Targeting subsets of neurons within a genetically defined population. Credit: Kim Caesar/Nature Publishing Group

The year 2015 marked the ten-year anniversary of the introduction of channelrhodopsin 2 (ChR2) into neuroscience. ChR2 has proven to be a powerful tool not only for stimulating neurons, but also for inspiring the development of other optogenetic tools. Typically, these tools are excited with wide-field illumination, and specificity is imparted by their expression in genetically defined neurons. But for a more detailed dissection of neural circuitry, patterned illumination schemes come in handy. These allow one to manipulate the activity of particular subsets of neurons within a genetically defined population.

The desired illumination patterns can be generated in different ways. Illumination with fast scanning mirrors is an option, or computer-generated holographic patterns may be produced with spatial light modulators. In addition, illumination schemes need to be integrated with the optical readout of neural activity that is often combined with optogenetic activation. Linking these two goals is not necessarily easy and requires optimization because of optical cross-talk between the optogenetic activators and the activity sensors.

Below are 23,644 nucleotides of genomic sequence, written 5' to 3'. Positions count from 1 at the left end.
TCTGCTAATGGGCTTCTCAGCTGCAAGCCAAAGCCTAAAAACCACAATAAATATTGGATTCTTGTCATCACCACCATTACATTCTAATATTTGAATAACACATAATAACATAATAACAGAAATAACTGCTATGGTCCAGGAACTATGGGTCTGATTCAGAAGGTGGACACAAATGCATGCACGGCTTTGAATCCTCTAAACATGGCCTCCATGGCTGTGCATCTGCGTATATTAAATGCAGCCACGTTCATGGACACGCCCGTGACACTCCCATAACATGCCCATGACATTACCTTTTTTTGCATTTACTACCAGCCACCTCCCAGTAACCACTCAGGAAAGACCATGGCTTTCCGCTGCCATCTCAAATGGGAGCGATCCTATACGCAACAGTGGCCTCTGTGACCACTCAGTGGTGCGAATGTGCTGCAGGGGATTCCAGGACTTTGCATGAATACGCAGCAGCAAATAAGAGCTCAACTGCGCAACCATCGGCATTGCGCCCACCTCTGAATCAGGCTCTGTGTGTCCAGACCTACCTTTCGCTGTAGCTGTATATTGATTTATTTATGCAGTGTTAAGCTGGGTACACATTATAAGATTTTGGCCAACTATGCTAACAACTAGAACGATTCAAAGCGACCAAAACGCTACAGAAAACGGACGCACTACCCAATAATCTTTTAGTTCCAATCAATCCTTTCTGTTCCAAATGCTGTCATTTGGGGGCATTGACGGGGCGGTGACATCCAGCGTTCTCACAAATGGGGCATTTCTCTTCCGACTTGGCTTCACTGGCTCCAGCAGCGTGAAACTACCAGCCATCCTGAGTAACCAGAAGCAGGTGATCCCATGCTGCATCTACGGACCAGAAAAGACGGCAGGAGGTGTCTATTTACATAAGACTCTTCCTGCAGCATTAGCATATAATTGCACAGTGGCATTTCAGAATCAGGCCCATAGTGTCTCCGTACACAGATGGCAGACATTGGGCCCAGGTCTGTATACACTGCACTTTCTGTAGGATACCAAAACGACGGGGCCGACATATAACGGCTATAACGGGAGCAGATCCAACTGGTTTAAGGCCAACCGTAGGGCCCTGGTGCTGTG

Several recently introduced methods exemplify the various strategies available to researchers. Near-simultaneous illumination of neurons can be accomplished by focusing a two-photon laser to the size of a soma and switching between different neurons with the help of a fast scanning mirror (Nat. Neurosci. 17, 1816–1824, 2014). One can also achieve simultaneous illumination by splitting a two-photon beam into multiple beamlets and targeting them to the neurons of interest with a spatial light modulator (Nat. Methods 12, 140–146, 2015). In both studies, the use of a red-shifted optogenetic actuator (C1V1) reduced optical cross-talk with the green calcium indicators that reported neural activity. In freely behaving animals, fiberscopes can deliver one-photon illumination patterns generated in a similar manner (Neuron 84, 1157–1169, 2014).

Cellular-resolution optogenetics will continue to further our understanding of neural-subtype diversity and function. However, these approaches allow the stimulation of neurons in only a single 2D plane within the field of view so far, whereas neurons communicate and function in the 3D environment of the living brain. Expanding these optical stimulation approaches into three dimensions is likely to open up exciting possibilities for probing neuronal function.